Senior registration technician Dave Bartley bristles, just a little, when he sees people ignoring the bold geometric patterns that illuminate the walls of Gallery 8 Café by Wolfgang Puck. And pity the hapless soul who, not realizing the mural is an artwork in the Walker collection, leans against the gold, red, and blue wall while Bartley’s in the room.
It’s not that he’s overly sensitive to the preciousness of art—it’s that he helped install the piece during a painstaking three-week process per the exacting specifications of conceptual artist Sol LeWitt. Titled Four Geometric Figures in a Room (1984), the piece actually exists in the collection as a detailed four-page document consisting of a signed certificate of authenticity, a set of installation instructions, and a diagram of the work. Whenever it is reinstalled, the Walker follows the instructions and flies in a technician approved by the artist to work alongside Walker registrars and preparators. Throughout his career, LeWitt has privileged the idea above the artwork itself, a notion he discussed when coining the term Conceptual Art in a 1967 issue of Artforum: “When an artist uses a conceptual form of art, it means that all the planning and decisions are made beforehand and the execution is a perfunctory affair. The idea becomes the machine that makes the art.” Says Walker curator Betsy Carpenter, “With this statement, LeWitt gave license to a burgeoning art movement in which he was an undeniable force.”
Perfunctory might be an oversimplification of the efforts of LeWitt’s installer Sarah Heinemann and the crew who painted the work just prior to the museum’s 2005 reopening. Commissioned by the Walker and first installed in 1984 on the lower level of the Edward Larrabee Barnes–designed building, the mural served as a colorful gateway into former galleries A and B. When the hallway was reconfigured and the spaces converted into the art lab and the library, the work had to be relocated. Gallery 8 Café’s expansive windows and abundant natural light—not to mention proximity to LeWitt’s sculptures on the adjacent terrace and in the Minneapolis Sculpture Garden—made it a perfect home.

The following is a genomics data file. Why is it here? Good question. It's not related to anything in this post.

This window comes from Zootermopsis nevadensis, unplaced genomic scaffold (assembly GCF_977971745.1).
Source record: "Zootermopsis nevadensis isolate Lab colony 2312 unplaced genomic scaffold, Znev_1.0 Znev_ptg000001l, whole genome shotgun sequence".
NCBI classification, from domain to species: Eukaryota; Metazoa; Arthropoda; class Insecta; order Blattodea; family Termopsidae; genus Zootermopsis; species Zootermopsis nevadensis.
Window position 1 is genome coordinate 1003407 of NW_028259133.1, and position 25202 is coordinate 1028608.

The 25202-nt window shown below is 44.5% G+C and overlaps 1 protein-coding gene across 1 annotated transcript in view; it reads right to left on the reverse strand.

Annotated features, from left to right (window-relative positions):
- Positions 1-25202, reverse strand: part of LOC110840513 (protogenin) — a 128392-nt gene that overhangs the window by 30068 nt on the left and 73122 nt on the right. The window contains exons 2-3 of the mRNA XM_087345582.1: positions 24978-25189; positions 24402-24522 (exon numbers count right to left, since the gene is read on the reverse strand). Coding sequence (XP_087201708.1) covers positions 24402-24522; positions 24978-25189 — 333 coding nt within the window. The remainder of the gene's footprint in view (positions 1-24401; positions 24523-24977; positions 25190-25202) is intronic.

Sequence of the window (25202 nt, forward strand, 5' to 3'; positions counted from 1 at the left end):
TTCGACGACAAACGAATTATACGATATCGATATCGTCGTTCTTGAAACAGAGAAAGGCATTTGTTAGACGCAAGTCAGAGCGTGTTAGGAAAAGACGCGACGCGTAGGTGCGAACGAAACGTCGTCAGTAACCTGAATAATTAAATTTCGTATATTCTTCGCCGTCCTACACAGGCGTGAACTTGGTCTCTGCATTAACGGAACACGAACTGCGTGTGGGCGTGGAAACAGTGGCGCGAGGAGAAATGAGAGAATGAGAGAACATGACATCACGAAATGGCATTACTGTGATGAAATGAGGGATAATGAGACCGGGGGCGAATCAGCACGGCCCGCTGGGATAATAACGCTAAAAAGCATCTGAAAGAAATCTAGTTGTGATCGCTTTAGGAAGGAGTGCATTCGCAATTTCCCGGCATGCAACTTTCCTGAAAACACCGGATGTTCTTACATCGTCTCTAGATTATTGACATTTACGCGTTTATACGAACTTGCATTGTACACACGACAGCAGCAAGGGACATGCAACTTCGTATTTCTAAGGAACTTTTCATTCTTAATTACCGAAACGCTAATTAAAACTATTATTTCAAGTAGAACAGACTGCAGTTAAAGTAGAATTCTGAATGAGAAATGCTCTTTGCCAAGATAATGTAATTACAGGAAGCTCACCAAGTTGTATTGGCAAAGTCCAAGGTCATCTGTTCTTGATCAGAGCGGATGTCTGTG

The first step in relocating the piece was to receive the artist’s blessing. Carpenter sent LeWitt a floor plan of the new site, which he returned with the intended location of the shapes drawn in with pencil. Next, LeWitt’s assistant sent a detailed list of supplies and equipment, plus instructions on how the walls were to be prepared. In this case, the installation of pristine new drywall was required before the team could draw each figure directly onto the walls. After masking with tape and paper, they began applying the acrylic wash: first the yellow outlines, then (after drying and remasking) the blue center, and finally the vast fields of red. The paint was applied with “buns,” a term coined by LeWitt’s team. White fabric resembling the material of a man’s undershirt was folded over to make a cloth disk. “The next coat would be ‘boom-boom’,” recalls Bartley, using another term in the preparators’ vocabulary. “So first you’d fold the bun and use the smooth side for wiping, then your boom-boom side is the scrunched-up side that allows you to dabble.” Drips weren’t tolerated, random wipe patterns had to be used to avoid leaving overlapping acrylic, and many buns had to be prepared at a time so technicians could work continuously to finish an entire wall in a single color before it dried. According to the instructions, the mural is made up of nine coats, not including the six layers of primer that went on first “(two coats of Benjamin Moore oil-base low-odor primer QD 30-202-01, using a 3/4” roller, and painted with four coats of Benjamin Moore Regal Satin Latex, Decorator White #215 04, using a 1/2” [pencil] nap roller).”
While the process of creating the work was exacting, the vivid results are well complemented by the artful cuisine of Wolfgang Puck. It’s worth noting, however, that the hues evoke Italy more than the geographies—California, Asia, and a bit of Minnesota—on which Puck bases his menus. As Carpenter wrote in the Walker’s collection catalogue, the colors, which began appearing in LeWitt’s work around 1980, were inspired by the countryside surrounding the artist’s farmhouse near Spoleto: “Warm earth tones reminiscent of frescoes and the Umbrian hills infiltrated his palette, resulting in increasingly sensual wall drawings.” A new source of inspiration for a Gallery 8 menu, perhaps? That’s fine with Bartley, as long as no one spills their red wine.